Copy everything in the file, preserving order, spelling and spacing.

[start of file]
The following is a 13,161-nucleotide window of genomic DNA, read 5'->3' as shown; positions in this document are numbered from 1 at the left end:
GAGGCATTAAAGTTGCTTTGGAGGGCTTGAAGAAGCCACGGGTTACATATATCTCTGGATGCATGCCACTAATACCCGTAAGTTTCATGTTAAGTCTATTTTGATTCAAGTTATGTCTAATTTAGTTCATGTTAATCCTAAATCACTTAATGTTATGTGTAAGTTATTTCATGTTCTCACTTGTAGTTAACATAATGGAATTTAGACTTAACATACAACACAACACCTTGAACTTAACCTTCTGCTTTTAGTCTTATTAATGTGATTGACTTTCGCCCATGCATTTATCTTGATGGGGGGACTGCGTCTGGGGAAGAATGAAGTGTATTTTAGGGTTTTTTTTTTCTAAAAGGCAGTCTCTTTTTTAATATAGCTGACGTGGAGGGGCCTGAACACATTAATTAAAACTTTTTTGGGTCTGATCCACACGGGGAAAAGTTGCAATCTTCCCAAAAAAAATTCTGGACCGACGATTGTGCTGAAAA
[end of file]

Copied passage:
The following is a 13,161-nucleotide window of genomic DNA, read 5'->3' as shown; positions in this document are numbered from 1 at the left end:
GAGGCATTAAAGTTGCTTTGGAGGGCTTGAAGAAGCCACGGGTTACATATATCTCTGGATGCATGCCACTAATACCCGTAAGTTTCATGTTAAGTCTATTTTGATTCAAGTTATGTCTAATTTAGTTCATGTTAATCCTAAATCACTTAATGTTATGTGTAAGTTATTTCATGTTCTCACTTGTAGTTAACATAATGGAATTTAGACTTAACATACAACACAACACCTTGAACTTAACCTTCTGCTTTTAGTCTTATTAATGTGATTGACTTTCGCCCATGCATTTATCTTGATGGGGGGACTGCGTCTGGGGAAGAATGAAGTGTATTTTAGGGTTTTTTTTTTCTAAAAGGCAGTCTCTTTTTTAATATAGCTGACGTGGAGGGGCCTGAACACATTAATTAAAACTTTTTTGGGTCTGATCCACACGGGGAAAAGTTGCAATCTTCCCAAAAAAAATTCTGGACCGACGATTGTGCTGAAAA